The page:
Richard Cockerill’s continuing insistence throughout his Edinburgh’s undoubted resurgence that “we’re not a good enough side” looked a lot like false modesty until Saturday night.
That phrase is one of two stock quotes in the Englishman’s always-entertaining press sessions – the other is “staying in the fight” – and he uses it to illustrate why his team can’t ever rest on any laurels that may be directed their way by their improvement this season.
Throughout 2018 and a run of six successive wins during what was supposed to be their toughest schedule of the season, it did seem Edinburgh were plenty good enough.
However when faced with a well-structured and organised Cardiff Blues side themselves enjoying a purple patch of form in Saturday’s European Rugby Challenge Cup quarter-final, what the coach had warned proved prescient.
The final scoreline of 20-6 didn’t flatter the visitors to BT Murrayfield in the slightest. Edinburgh toiled badly even with mountains of second-half possession and a man advantage for the latter part of the second half.
“I am pretty disappointed in how we played and what we did but we got exactly what we deserved,” admitted the head coach
“We didn’t execute, we didn’t play how we’d have liked to have played with the ball in hand and they didn’t allow us to do so. If you give cheap points away in big games it will come back to bite you in the end and it did.”
The cheap points were two tries in the first half, the kind of bizarre, calamitous, “carry-on” scores Edinburgh fans had hoped they’d banished from their repertoire under their new regime. The first will surely be replayed in the “what happened next” category to Nathan Fowles’ continual embarrassment.
The Scottish training squad member turned his back and failed to locate the ball in the air when Jarrod Evans cross-kicked into the in-goal area, and the ball bounced off the scrum-half’s shoulder straight into the grateful arms of Ellis Jenkins for the score.
The second try was a little more orthodox but equally chastening, Blair Kinghorn failing to deal with a bouncing ball squirming from his grasp in his own 2, Samoan Ray Lee-Lo pouncing to feed US Eagles skipper Blaine Scully for the score.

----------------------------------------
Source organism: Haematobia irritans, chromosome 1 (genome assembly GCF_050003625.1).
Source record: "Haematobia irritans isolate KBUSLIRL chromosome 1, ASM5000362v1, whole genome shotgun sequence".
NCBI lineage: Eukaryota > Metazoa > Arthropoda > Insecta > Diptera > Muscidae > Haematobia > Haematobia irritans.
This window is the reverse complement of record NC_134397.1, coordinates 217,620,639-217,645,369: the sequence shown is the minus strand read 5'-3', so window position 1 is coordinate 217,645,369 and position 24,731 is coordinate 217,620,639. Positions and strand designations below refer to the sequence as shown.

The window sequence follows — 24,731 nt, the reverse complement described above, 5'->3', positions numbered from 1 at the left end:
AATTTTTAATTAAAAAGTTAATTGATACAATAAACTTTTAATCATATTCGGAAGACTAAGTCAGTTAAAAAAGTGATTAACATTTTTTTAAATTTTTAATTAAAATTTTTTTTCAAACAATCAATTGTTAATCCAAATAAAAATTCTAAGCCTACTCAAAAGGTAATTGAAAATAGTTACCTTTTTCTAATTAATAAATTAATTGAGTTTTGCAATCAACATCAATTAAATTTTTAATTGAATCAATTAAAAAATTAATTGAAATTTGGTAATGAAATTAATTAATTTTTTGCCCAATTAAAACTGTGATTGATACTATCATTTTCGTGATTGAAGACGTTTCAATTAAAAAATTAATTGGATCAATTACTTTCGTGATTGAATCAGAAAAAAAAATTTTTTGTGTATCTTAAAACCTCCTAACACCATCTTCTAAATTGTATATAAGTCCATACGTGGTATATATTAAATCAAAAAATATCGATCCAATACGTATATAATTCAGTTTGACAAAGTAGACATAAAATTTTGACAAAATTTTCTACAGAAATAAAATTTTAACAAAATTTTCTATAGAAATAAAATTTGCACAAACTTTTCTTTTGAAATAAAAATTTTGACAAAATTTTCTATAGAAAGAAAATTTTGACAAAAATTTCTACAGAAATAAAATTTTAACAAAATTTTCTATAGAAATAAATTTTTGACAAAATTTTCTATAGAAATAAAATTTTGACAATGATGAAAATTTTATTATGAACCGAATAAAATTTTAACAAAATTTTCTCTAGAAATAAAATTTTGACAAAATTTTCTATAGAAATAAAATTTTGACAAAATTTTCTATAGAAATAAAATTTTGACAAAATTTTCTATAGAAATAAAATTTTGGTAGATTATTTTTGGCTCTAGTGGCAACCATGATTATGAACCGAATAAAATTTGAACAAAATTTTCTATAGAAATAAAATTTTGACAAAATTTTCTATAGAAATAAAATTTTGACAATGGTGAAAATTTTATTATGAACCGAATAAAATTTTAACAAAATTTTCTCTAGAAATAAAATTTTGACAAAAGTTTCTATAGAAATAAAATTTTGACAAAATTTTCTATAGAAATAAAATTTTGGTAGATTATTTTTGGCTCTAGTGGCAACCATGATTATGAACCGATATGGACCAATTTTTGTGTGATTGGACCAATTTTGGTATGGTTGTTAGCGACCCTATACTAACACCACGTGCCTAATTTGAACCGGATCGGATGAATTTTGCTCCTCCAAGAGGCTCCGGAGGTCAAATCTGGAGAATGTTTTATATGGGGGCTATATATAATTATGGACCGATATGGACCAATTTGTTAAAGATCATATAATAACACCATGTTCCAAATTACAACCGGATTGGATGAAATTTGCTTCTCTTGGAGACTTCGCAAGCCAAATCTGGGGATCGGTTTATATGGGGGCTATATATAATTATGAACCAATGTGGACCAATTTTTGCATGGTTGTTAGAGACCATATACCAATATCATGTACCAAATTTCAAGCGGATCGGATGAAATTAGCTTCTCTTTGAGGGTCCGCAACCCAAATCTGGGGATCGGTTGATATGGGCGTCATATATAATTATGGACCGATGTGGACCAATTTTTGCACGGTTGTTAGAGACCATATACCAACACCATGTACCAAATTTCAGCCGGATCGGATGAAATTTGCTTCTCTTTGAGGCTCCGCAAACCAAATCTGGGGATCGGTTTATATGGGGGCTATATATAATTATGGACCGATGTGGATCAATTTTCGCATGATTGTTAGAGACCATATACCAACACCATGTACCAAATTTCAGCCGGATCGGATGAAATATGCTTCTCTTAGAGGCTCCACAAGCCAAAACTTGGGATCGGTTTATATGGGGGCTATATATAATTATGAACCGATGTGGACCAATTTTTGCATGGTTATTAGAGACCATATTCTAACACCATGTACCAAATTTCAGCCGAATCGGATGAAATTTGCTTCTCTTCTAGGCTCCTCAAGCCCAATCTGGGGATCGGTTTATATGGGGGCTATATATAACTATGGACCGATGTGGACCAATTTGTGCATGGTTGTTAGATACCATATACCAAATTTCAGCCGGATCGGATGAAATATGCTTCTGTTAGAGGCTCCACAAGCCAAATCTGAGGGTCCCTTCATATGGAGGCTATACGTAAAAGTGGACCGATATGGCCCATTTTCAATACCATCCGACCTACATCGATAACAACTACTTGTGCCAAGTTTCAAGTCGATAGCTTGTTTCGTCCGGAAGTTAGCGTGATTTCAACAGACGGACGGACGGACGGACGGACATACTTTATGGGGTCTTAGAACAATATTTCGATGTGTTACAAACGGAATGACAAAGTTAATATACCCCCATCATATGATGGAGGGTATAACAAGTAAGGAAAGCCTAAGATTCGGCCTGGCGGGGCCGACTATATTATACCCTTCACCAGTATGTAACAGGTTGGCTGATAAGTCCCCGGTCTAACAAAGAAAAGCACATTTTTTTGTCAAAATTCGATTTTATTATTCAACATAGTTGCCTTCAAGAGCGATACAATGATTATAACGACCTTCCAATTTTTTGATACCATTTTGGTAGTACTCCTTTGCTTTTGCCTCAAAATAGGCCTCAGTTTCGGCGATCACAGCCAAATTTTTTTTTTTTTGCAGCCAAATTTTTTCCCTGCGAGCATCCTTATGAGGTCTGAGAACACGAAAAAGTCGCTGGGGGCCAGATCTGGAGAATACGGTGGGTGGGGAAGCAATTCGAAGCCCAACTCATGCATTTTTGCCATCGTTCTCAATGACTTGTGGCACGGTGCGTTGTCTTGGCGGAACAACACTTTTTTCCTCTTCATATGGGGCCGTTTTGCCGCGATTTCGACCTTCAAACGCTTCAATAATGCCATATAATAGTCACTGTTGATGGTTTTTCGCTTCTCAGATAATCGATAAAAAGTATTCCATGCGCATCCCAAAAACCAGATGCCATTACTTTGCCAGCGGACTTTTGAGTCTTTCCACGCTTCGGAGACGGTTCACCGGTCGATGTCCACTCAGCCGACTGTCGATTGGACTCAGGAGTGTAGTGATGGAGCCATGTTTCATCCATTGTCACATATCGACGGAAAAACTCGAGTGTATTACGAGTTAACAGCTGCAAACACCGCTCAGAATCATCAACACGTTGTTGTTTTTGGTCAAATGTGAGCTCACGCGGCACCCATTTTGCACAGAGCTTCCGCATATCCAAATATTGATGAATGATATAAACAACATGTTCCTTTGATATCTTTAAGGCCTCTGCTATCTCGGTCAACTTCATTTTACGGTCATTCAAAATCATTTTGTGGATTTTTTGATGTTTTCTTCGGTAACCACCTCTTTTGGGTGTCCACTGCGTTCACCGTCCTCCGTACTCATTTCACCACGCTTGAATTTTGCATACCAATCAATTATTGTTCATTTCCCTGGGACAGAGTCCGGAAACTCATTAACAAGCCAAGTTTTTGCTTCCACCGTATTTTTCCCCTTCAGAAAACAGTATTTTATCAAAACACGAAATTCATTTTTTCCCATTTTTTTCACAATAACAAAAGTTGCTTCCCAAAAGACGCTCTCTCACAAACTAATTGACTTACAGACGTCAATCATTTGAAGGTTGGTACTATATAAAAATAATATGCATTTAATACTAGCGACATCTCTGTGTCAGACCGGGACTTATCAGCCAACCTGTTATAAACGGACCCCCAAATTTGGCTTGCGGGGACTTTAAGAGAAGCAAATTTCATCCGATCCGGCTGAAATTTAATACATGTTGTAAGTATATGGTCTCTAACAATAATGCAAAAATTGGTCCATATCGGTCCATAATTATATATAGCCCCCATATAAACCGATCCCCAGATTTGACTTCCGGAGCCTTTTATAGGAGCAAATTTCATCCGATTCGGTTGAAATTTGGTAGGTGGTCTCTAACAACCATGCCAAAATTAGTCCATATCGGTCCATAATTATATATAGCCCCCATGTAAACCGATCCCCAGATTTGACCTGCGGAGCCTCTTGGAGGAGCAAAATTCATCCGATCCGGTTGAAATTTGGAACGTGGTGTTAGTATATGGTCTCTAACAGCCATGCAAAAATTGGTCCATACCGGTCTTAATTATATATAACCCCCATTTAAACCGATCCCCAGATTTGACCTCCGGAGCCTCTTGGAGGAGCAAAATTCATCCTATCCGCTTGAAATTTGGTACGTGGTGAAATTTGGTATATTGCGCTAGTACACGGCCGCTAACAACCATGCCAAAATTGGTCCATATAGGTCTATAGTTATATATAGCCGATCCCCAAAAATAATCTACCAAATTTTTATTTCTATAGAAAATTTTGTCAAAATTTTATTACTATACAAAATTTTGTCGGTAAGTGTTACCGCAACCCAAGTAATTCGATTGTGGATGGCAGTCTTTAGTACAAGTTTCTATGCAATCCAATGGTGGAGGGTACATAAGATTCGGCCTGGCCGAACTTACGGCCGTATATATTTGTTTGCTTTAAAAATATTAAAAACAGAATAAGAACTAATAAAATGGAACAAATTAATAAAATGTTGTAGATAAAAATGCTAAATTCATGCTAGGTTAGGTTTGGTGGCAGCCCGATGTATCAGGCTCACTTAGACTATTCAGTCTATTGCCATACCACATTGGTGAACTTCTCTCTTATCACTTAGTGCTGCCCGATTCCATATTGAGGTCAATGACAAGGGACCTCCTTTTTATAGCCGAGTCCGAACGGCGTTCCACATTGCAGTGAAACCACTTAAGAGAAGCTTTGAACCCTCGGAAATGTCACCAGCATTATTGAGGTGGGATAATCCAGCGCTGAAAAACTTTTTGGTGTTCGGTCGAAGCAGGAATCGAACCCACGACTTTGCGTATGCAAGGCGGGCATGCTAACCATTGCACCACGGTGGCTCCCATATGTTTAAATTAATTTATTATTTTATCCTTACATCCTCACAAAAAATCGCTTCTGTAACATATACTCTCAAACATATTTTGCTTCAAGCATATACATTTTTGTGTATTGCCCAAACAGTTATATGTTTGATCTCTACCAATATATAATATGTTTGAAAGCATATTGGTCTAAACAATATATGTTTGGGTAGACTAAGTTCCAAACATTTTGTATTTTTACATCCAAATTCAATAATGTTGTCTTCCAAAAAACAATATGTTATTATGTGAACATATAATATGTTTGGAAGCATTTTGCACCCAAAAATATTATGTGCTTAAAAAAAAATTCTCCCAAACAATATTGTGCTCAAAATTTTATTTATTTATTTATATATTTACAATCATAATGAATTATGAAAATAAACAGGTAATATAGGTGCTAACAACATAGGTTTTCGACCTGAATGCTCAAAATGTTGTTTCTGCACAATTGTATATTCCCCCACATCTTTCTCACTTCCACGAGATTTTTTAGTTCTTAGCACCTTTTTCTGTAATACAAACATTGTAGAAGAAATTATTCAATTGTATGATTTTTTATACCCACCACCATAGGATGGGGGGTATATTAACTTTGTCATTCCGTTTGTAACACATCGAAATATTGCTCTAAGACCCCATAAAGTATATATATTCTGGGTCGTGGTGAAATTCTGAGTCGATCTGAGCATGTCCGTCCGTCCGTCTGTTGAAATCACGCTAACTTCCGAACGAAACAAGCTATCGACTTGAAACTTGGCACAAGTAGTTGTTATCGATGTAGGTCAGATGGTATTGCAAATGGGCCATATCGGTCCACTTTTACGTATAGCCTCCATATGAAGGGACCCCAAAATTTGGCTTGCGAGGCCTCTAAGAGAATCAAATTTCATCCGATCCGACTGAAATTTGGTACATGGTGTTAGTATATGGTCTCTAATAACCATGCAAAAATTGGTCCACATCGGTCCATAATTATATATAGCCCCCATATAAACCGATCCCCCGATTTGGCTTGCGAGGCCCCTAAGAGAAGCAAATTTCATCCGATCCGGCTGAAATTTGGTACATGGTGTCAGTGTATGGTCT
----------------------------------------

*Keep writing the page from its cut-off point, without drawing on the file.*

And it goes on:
Kinghorn rebounded from that to be Edinburgh’s only real attacking threat, but he never had the support on a couple of searing breaks to make them count. Cardiff’s defence coped easily as Edinburgh rarely shifted the ball carrier from first receiver, the home side’s efforts looking ever more predictable the harder they tried.
Despite the disappointment of losing at home in the last eight, one has suspected that this European run has been a bit of a distraction to Cockerill and Edinburgh. As a man who has led a team to win the main competition, the former Leicester coach seemed less than enthusiastic about the secondary event, and his main target has always been qualification for the big event next season.
“It’s frustrating and disappointing but we’ve got three league games left and hopefully a play-off game – I’d like it to be in the league play-offs rather than the play-off game for Europe (qualification),” he continued.
“We’ve got to regroup and show some mettle as a group of people, myself included. We’ve tripped over tonight and it’s disappointing but we have to get our game back on track for Friday when Ulster arrive.”
In that respect if Edinburgh can reset and win on Friday against Ulster, they will secure a play-off place and furthermore entry into next season’s Champions’ Cup.
That’s a target way beyond anything anyone at the club really believed possible last summer. And if Saturday’s loss shakes any remaining complacency out of Edinburgh that Cockerill had somehow overlooked, then the disappointment of this loss will be worth something after all.